Carpal Tunnel Syndrome
Carpal Tunnel Syndrome is a common, painful, progressive condition that is caused by compression of the median nerve at the wrist area. Common symptoms of carpal tunnel syndrome include numbness and tingling sensation in all the fingers except little finger; pain and burning sensation in hand and wrist that may radiate up the arm and elbow; and weakness in hand with diminished grip strength Exact causes of the condition are not known. However certain factors increase the risk of developing carpal tunnel syndrome and they include congenital abnormalities, repetitive motion of hand and wrists, fractures and sprains, hormonal imbalance, and other medical conditions such as hypothyroidism, rheumatoid arthritis, diabetes, obesity, gout, overactive pituitary gland, or the presence of a cyst or tumor in the canal.
Carpal tunnel syndrome may be treated using conservative approaches or surgery. The conservative treatments include:
- Treating underlying medical conditions
- Immobilization of the hand and wrist with a splint or wrist brace for 4-6 weeks
- Rest the hand for 2 weeks or more
- Ice packs to avoid swelling
- Avoid activities that tend to worsen the symptoms
- Medications such as non-steroidal anti-inflammatory drugs and steroid injections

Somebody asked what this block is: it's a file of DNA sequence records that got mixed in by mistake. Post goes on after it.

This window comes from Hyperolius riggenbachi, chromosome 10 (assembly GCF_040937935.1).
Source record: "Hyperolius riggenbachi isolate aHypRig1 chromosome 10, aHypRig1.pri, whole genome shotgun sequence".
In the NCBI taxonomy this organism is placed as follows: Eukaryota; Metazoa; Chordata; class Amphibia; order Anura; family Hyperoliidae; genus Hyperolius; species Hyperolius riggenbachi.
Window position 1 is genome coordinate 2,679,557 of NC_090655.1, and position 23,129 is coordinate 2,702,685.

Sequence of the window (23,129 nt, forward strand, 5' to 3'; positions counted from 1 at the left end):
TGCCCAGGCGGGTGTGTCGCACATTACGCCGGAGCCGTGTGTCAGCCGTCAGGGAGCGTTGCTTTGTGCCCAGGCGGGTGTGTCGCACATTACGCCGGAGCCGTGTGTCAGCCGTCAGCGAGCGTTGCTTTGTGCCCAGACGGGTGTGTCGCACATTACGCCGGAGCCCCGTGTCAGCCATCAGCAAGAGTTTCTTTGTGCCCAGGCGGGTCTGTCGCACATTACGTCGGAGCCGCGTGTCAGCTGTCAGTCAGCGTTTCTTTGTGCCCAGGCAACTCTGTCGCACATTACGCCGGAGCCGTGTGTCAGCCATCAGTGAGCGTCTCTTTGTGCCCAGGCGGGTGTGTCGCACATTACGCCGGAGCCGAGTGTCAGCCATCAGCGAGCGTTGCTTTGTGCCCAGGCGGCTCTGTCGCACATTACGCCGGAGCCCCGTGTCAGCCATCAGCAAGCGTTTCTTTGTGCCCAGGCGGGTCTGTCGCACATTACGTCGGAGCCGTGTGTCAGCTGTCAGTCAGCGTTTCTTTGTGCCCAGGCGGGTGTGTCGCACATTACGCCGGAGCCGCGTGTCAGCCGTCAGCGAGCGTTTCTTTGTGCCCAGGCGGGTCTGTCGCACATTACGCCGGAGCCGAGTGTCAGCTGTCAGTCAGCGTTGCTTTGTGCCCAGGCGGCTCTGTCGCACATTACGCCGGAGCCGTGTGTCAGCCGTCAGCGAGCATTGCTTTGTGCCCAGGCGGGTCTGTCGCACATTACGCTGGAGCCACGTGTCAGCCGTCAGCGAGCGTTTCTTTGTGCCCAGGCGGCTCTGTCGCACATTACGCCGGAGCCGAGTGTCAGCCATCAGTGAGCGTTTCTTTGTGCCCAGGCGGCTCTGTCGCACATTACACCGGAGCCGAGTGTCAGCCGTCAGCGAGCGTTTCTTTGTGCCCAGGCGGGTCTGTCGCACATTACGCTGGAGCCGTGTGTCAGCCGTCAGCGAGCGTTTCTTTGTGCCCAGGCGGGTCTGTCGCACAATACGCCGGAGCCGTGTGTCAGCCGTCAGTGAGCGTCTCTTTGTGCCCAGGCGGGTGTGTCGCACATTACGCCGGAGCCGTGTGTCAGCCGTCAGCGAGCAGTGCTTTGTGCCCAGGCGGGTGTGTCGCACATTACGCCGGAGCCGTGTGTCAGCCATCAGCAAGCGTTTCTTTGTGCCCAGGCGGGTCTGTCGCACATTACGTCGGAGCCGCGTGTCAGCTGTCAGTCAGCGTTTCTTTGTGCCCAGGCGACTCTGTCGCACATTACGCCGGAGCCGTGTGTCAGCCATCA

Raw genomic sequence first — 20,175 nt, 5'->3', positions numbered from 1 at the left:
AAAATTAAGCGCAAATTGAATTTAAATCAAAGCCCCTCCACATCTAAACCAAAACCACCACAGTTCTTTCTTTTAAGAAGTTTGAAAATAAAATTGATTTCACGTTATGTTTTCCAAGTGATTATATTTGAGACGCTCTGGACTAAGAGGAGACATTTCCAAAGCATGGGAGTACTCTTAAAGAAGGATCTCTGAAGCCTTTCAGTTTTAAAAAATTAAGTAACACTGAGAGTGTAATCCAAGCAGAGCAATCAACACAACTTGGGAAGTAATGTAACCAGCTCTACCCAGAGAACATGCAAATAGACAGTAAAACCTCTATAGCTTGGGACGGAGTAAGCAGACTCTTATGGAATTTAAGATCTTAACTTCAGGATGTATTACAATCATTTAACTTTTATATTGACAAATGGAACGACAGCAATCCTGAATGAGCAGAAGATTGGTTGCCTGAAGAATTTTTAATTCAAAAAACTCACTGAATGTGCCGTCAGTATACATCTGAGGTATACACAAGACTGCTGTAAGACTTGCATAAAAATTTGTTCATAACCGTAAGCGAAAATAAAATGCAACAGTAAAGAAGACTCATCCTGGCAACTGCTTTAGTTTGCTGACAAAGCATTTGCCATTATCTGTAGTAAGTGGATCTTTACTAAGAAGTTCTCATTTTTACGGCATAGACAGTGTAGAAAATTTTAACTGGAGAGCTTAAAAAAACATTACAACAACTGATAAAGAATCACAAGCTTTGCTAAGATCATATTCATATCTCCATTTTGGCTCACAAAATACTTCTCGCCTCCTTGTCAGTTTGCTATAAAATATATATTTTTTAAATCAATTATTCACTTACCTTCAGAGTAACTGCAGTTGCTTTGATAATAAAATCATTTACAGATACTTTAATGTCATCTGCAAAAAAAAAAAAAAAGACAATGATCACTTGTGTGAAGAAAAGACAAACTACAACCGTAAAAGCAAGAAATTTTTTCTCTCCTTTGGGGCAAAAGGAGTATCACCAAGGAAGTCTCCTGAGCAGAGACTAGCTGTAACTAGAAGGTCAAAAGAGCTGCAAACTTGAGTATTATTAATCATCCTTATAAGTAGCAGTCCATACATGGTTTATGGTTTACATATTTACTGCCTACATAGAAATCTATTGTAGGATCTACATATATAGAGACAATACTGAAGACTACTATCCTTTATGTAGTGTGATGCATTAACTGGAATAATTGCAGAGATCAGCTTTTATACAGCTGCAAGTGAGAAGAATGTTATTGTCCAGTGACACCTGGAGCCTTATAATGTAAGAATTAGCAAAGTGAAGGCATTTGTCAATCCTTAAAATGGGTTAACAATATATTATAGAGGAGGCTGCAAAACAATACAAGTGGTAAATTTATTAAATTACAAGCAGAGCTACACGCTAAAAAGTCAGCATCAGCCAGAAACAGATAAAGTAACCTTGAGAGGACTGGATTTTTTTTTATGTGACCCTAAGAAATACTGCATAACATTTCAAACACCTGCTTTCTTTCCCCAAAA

- Strengthening and stretching exercises once symptoms diminish
If conservative treatment options fail to resolve the condition your surgeon may recommend surgical procedure.
Carpal Tunnel Release Surgery
Carpal tunnel syndrome can be treated with carpal tunnel release surgery. Traditional surgery involves up to a 2- inch incision in the palm and wrist area, whereas endoscopic surgery involves one or two half-an-inch incisions and the use of an endoscope. During the surgery, the transverse carpal ligament will be dissected to release the pressure on the median nerve and enlarge the carpal tunnel. Your surgeon will decide which options are best for you based on your general and medical conditions.
Your surgeon may suggest you to practice certain post-operative procedures for better recovery and to avoid further complications.
- Elevate the hand above heart level to reduce swelling
- A splint may be worn
- Ice packs to the surgical area to reduce swelling
- Keep the surgical incision clean and dry; cover the area with plastic wrap when bathing or showering
- Physical therapy may be ordered to restore wrist strength
- Eating a healthy diet and not smoking will promote healing
The majority of patients suffer no complications following carpal tunnel release surgery. However some patients may suffer from pain, infections, scarring, and nerve damage causing weakness, paralysis, or loss of sensation and stiffness in the hand and wrist area.
Other Hand & Wrist List
- Hand & Wrist Anatomy
- Hand & Wrist Fracture
- Wrist Sprains
- Flexor Tendon Injuries
- Scaphoid Fracture
- Fracture of the Finger
- Finger & Thumb sprain
- Thumb Fracture
- Mallet Finger
- Ganglion (Cyst) of the Wrist
- Boutonnière Deformity
- Arthritis of the Thumb
- De Quervain’s Tendonosis
- Dupuytren’s Contracture
- Carpal Tunnel Release Surgery
- Trigger Finger